My contribution to this conversation? HUMMUS.

Now it’s so common there are hummus-themed restaurants and it’s a standard item om many school lunch menus throughout the US. It has so many variations it’s overwhelming what’s been done to such a humble food.

But growing up, I wouldn’t even eat hummus in front of friends. High “ick” factor to skeptical kids who’d never seen or tasted it. Tell them it’s loaded with garbanzo beans and tahini (another alien food) and you’ve sealed the deal – grimace and all.

Back then, hummus wasn’t sold in supermarkets. We always made it and I still do. I like my family’s very humble hummus recipe — more like a “non-recipe” as you’ll see at the end of this column. My mother served it at adult parties, (“Diane’s weird dip thing”) instead of the universal onion dip.

I love that hummus is now mainstream, although my family and I howl when thinking of how the food culture was far less open-minded than it is today.

Culinary authorities may debate how “proper” hummus is made. Spare me – it’s loaded with great ingredients: beans, seeds, lemon juice, garlic, and whatever other flavors you like. Delicious, nutritious peasant food.

Family “Non-Recipe”

Hummus in the Middle East is like pasta sauce for Italians – every family has their own. Ours is very humble and simple:

• We use less tahini, more garbanzo beans. Why? Best guess is that my ancestors were really poor. Tahini costs more than the garbanzos, so it was used sparingly.

• Ours has more lemon juice. We like the flavor tartness.

• Some grit is good, not pureed too finely.

Spices like cumin or cayenne pepper add a nice flavor and kick, so does smoked paprika. You can even swap out the garbanzos for other varieties: fava beans, edamame, white beans are all good. Here our version, but you’re free to tweak and make it your own:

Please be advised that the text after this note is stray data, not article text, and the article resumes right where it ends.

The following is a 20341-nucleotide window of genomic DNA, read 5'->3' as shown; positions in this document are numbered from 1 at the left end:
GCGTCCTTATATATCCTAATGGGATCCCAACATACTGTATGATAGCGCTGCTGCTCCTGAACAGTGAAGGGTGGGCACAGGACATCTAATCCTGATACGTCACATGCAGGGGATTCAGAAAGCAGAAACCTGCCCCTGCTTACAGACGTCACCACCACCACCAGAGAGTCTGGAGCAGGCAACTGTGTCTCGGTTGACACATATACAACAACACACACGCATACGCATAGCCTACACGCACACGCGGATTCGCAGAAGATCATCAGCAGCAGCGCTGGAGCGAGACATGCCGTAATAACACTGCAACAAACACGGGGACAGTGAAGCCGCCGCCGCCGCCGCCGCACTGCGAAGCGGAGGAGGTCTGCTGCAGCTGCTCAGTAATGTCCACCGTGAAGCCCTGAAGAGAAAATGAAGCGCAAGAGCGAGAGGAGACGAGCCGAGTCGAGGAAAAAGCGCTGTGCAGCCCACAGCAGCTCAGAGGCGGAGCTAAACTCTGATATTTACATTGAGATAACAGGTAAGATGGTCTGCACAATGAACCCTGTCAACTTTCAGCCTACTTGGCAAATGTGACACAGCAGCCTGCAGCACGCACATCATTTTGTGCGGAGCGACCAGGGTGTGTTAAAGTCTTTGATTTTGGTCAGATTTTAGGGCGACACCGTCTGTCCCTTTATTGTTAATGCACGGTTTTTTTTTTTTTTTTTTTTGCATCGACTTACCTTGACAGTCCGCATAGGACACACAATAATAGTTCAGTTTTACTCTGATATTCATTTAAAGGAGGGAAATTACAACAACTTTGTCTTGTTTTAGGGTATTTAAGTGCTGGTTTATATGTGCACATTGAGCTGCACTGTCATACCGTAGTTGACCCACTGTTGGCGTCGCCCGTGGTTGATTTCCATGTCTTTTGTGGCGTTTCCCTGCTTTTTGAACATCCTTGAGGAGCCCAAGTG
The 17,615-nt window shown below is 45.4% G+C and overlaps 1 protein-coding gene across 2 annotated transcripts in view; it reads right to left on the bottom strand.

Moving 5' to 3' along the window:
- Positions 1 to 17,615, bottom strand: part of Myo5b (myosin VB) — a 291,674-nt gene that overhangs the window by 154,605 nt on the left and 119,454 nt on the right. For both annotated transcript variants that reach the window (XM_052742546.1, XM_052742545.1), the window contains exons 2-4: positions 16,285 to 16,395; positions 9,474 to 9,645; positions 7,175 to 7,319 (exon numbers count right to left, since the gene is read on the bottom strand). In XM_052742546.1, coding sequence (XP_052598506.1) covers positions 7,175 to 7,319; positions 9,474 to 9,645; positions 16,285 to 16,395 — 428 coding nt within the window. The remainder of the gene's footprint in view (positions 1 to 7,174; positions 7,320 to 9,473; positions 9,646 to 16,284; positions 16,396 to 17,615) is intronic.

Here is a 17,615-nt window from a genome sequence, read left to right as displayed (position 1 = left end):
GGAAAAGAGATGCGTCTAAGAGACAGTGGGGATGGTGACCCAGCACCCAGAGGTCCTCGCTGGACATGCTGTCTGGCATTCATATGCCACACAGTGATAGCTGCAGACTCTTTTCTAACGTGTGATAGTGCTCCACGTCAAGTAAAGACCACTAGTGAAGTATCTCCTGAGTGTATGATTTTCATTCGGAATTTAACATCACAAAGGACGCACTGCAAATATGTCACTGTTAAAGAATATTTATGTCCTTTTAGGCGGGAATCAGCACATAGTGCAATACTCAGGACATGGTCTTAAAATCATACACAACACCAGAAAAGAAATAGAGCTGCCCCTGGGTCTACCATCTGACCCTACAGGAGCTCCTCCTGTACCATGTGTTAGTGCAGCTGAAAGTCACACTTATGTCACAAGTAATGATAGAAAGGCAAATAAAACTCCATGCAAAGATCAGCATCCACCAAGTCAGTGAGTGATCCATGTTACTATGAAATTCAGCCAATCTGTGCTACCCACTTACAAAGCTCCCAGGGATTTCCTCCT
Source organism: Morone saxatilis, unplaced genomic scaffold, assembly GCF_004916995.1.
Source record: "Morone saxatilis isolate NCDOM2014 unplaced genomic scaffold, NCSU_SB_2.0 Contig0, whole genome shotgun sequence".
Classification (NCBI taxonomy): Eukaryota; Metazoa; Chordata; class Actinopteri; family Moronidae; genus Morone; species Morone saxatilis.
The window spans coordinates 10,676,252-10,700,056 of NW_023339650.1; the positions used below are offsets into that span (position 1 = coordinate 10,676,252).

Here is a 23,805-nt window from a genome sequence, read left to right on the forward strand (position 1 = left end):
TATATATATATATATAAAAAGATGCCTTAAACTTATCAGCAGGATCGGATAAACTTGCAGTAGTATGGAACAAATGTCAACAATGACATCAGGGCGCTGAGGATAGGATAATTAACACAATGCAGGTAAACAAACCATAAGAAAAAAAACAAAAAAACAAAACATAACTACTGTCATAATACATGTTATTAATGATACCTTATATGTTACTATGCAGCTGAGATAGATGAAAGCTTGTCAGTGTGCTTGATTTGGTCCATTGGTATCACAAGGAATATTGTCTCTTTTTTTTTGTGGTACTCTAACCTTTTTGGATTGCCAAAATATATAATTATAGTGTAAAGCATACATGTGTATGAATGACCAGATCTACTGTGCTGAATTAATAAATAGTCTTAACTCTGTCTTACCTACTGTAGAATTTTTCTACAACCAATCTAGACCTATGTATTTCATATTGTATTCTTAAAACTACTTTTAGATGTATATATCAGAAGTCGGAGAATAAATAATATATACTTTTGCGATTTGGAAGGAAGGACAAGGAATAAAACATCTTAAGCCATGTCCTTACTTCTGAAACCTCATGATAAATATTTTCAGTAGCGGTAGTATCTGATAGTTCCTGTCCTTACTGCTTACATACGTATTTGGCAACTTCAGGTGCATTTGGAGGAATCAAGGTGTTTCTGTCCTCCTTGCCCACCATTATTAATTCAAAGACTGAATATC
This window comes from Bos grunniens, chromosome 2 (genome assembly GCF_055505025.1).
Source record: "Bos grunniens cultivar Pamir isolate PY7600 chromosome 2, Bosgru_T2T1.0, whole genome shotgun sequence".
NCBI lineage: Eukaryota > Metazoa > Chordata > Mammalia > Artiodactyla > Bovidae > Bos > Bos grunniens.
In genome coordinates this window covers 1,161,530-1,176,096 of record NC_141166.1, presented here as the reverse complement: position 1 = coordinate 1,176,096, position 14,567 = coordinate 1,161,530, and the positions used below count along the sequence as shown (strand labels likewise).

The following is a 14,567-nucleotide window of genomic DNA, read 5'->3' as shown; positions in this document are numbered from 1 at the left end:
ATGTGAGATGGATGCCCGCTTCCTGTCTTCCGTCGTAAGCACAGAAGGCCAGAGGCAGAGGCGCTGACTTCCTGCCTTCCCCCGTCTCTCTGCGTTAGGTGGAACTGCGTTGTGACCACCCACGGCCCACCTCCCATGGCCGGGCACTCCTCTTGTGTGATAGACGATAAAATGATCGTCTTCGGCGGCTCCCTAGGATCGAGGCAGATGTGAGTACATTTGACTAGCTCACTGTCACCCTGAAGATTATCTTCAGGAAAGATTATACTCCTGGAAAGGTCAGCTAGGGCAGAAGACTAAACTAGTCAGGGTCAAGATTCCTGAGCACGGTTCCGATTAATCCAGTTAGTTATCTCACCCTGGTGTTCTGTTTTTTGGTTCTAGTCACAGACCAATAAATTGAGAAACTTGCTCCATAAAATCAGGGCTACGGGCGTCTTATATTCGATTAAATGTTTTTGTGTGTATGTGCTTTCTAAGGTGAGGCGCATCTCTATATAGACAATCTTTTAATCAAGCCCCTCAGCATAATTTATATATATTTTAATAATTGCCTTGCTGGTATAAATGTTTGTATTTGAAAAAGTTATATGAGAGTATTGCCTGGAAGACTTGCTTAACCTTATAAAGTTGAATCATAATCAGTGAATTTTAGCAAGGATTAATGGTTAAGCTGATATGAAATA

• 1 15-oz. can of garbanzo beans (or use 2 cups cooked). Save the liquid (now this is even called “aquafaba”)

• 2 or 3 Tbl. tahini

• Juice of one large lemon

• 2 cloves garlic, peeled and smashed

• Garnish options: Extra-virgin olive oil, parsley, paprika

Combine beans, tahini, lemon juice, and garlic in a food processor and pulse a few seconds, just to mix it up. Slowly add some bean liquid (you won’t need all of it) until it’s mostly smooth but still has a little grit, as in the photo. Taste and add salt if needed. If serving later, cover the surface with plastic wrap to prevent drying. Transfer to a serving bowl and garnish with the EVOO and parsley. Sprinkle with paprika if you like.

What Food SHOULD Be More Popular?

Cottage cheese. Hold on – it’s more than something to eat with a canned peach. Toby Amidor, a National Dairy Council ambassador and author of the best-selling The Easy 5-Ingredient Healthy Cookbook, calls cottage cheese, “One of the most underappreciated foods that is brimming with nutrition.”

One half cup of low-fat cottage cheese is loaded with 16 grams of protein — as much as in 2-ounces of cooked chicken – but only has 90 calories and 1 gram of fat.

“With all that protein, that ½ cup of cottage cheese, can help keep you feeling full because protein takes longer to digest,” Amidor says. She likes it not only for snacking, she recommends “blending it into a creamy, thick consistency and add protein to smoothies, dips, soups, and other such foods.”

Guys, cottage cheese isn’t “girl food.” It’s a high-powered protein supplement — in fact, it’s a great replacement for protein powder. I go bold and eat it topped with sriracha or salsa.

5 Foods Even Nutritionists Can’t Believe Are Popular

Ever wonder what nutritionists talk about when they get together? Inevitably, talk turns to food, but not what you might expect.